We wish to advise you of some of the recent changes brought to trademark practice in the wake of the February 29, 2016 revisions to the Korean Trademark Act effective as of September 1, 2016.
1. Changing the timing of making a determination as to whether a mark is one that is ineligible to be registered
Under the Revised Article 34 of the Korean Trademark Act that regulates the registration of trademarks, a determination of whether a mark filed to register is not eligible to be registered will be made at the time of making a substantive decision of whether it is subject to registration except for those filed to register in bad faith. Under current practice, when a trademark application is rejected for registration due to an another person’s previously registered mark, re-filing the trademark application for the same mark is required after having the cited mark removed because the cited mark had remained an obstacle to registration by the filing date of the trademark application. In essence, it will not be necessary to re-file for a mark if it ceases to exist before there is a decision for registration despite the presence of a previously registered mark.
2. The requirement that a non-use cancellation action be filed only by an interested party will be abolished. (Revised Article 119-5 of the Korean
Under current practice, a non-use cancellation action can be filed only by an interested party. Once a decision is rendered in a non-use cancellation action, the trademark right at issue will cease to exist in the future not retroactively under Article 73 of the Korean Trademark Act. Under the Revised Act, a non-use cancellation action can be filed by any person, and with a decision to cancel a mark on grounds of non-use rendered by the relevant authorities, the trademark right at issue will cease to exist retroactively effective as of the date of filing the action.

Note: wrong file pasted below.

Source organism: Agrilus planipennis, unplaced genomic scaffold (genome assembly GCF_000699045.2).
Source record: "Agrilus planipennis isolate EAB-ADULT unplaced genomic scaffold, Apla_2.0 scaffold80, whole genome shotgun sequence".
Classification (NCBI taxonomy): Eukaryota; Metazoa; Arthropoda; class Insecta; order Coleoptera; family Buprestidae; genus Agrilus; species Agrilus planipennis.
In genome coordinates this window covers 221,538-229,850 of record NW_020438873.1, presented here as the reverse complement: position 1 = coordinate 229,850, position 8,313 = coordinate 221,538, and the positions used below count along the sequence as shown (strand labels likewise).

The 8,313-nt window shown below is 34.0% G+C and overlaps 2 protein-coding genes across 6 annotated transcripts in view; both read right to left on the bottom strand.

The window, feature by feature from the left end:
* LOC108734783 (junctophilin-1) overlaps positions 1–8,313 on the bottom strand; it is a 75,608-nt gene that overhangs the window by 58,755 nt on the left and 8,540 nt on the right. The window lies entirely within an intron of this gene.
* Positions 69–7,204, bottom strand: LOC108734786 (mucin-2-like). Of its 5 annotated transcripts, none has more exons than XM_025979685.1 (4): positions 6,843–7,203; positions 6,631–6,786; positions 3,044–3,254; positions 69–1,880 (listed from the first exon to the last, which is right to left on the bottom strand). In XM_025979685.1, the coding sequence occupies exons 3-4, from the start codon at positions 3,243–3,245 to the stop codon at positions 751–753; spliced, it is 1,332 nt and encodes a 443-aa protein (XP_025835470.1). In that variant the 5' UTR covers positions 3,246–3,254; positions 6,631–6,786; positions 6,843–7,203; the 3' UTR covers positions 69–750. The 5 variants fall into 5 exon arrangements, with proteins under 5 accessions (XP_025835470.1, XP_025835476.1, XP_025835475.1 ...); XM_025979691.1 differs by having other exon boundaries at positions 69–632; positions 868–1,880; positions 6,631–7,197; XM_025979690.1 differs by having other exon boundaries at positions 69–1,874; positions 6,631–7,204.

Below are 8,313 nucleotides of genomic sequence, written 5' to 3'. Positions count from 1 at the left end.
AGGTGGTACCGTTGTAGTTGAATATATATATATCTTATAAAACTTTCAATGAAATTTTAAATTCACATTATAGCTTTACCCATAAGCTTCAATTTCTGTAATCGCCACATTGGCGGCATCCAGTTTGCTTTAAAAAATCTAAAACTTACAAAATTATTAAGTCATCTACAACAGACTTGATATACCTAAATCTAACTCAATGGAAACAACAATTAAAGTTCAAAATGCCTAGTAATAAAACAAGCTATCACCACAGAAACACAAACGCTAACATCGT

The purpose and intent of the Revised Act lie in the need to resolve a delay in examinations on trademarks filed to register that arises out of an increase in the number of unused trademarks, and it results in a narrower, limited scope of marks to file to register. Limiting the availability of filing non-use cancellation actions has also resulted in fights over who is entitled for such filings. Also, even in the absence of a substance that has to be protected as a right, resorting to the registration of a trademark would be inconsistent with the sentiment of the public in a legal sense, and the Revision is to resolve such irrational outcomes.
3. Abolishment of Regulation of filing for a mark within 1 year from the expiration of trademark right (Article 7(1)viii of Current Trademark Act)
Under current practice, the registration of a mark by a third party within 1 year from the expiration of the trademark right is prohibited under Article 7(1)viii of the Korean Trademark Act. The purpose of this statutory provision is to counter a likelihood of confusion as to the source of goods or services in the trade among consumers with continuing trust and confidence in them and also to provide the original right holder to restore his or her trademark right. Under the Revised Act, the provision at issue will be removed to such extent that a third party will be allowed to file for a mark even after it expires without having to wait for a period of 1 year from the expiry date. (Revised Article 34 of the Korean Trademark Act)
The purpose and intent of this Revision lie in the notion that the currently enforceable statutory provision cannot necessarily help to counter a likelihood of confusion as to the source of goods or services since the assignment of registered trademark rights is still permissible under current practice and since licensing over two persons to use a registered trademark is also freely possible. Also, there would be no need to grant further opportunities to restore his or her trademark right for his or her expired mark, provided that the expired mark has never been used. In any case that there is a mark that has expired and has in fact been used, seeking protection by means of the drafting of a license agreement would be possible, and therefore, the currently enforceable statutory provision will be abolished in that there is no actual benefit to be reaped under it.